Researchers at the University of Notre Dame recently announced the development of a new paint that generates electricity using semi-conducting particles. The paint, dubbed "Sun-Believable," would be cheap enough to cover an entire house and could produce enough energy to power home appliances.
The research team says the paint was the result of an effort to move beyond silicon-based solar technology. By mixing power-producing nanoparticles, called quantum dots, into a spreadable compound, the scientists created a one-coat solar paint that can be applied to any surface.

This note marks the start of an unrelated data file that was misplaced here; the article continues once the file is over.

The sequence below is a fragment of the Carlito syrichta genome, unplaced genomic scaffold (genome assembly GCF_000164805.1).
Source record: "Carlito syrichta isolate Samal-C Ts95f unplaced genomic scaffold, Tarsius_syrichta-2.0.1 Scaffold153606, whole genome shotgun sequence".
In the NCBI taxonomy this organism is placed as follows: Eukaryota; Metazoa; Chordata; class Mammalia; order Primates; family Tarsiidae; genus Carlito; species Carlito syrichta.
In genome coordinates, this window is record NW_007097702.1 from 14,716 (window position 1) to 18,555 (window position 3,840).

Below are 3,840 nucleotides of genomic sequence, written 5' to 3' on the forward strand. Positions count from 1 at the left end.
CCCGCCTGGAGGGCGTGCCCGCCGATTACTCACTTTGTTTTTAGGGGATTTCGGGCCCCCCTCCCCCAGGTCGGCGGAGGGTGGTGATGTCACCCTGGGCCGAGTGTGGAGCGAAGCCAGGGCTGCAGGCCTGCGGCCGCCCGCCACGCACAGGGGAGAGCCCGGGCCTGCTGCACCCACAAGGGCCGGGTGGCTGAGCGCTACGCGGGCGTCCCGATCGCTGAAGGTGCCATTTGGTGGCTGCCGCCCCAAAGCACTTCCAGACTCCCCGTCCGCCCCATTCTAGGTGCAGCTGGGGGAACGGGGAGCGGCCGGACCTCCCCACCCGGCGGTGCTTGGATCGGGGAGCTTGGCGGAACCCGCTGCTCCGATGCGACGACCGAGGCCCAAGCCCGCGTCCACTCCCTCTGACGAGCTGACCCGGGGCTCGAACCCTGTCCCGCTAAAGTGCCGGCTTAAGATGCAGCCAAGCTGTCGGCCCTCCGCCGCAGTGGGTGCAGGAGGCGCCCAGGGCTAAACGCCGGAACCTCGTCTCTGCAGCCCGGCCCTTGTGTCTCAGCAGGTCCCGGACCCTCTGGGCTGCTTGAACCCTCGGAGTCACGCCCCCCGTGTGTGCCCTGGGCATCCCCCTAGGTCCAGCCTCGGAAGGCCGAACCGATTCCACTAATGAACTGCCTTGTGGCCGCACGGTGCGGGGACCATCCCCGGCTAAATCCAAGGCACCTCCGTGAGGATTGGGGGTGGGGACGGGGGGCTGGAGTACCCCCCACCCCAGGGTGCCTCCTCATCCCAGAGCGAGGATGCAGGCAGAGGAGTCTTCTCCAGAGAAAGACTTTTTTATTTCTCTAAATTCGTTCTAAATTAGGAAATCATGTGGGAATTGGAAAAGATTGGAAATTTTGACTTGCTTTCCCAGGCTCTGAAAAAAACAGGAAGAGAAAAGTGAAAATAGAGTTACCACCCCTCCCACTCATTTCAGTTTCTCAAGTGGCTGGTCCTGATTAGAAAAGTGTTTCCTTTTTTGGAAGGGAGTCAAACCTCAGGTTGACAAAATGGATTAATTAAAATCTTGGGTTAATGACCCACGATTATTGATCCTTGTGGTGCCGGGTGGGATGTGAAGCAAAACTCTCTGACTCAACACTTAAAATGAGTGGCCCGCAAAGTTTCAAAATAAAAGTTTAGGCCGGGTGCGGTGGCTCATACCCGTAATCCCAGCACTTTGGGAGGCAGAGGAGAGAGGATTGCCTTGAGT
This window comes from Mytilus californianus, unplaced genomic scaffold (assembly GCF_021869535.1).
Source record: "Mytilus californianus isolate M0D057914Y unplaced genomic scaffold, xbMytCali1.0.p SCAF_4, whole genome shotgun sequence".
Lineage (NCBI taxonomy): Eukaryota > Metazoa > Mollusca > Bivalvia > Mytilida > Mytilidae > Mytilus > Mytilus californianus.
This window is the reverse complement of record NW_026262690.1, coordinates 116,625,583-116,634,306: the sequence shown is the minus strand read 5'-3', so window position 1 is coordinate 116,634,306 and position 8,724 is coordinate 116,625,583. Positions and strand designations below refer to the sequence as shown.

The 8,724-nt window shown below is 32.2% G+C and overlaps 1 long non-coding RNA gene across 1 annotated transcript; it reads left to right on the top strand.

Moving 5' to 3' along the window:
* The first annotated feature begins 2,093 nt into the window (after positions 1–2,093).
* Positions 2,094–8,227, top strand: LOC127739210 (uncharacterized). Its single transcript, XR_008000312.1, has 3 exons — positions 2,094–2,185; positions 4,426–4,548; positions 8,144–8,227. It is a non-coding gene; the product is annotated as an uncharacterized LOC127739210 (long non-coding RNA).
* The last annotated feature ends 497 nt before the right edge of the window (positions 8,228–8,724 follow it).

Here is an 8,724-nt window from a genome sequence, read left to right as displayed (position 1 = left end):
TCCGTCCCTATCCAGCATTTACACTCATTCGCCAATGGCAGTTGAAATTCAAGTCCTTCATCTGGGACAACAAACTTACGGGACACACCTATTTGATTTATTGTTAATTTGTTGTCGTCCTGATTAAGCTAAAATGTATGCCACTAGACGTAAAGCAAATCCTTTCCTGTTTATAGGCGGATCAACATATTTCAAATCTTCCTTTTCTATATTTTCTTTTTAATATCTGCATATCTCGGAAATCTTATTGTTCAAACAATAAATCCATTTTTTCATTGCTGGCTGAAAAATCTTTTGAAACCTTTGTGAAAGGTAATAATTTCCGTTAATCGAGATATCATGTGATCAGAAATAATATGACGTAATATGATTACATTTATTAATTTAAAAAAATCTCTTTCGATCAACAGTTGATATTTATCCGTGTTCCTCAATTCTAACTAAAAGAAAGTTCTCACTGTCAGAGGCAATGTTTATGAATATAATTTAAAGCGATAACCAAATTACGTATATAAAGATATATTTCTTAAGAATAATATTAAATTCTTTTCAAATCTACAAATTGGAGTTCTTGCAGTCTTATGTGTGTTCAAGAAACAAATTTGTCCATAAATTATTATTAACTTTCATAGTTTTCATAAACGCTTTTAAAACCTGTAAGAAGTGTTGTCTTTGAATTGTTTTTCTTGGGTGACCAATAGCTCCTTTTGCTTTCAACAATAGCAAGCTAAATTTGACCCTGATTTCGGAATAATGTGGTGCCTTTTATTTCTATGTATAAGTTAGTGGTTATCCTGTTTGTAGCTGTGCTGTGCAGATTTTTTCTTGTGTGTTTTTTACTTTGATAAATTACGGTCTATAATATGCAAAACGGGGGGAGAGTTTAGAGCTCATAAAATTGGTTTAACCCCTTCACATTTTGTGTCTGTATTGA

Currently, the light-to-energy conversion rate of the paint sits at 1 percent. But the research team says further research will make increased efficiency possible. With the ability to make the paint cheaply, and in large quantities, researchers believe Sun-Believable paint will make a tremendous difference in meeting future energy needs.
The paint could play an important part in the construction of affordable zero-energy homes and buildings, complementing a combination of other green technologies such as solar water heating and energy-efficient design.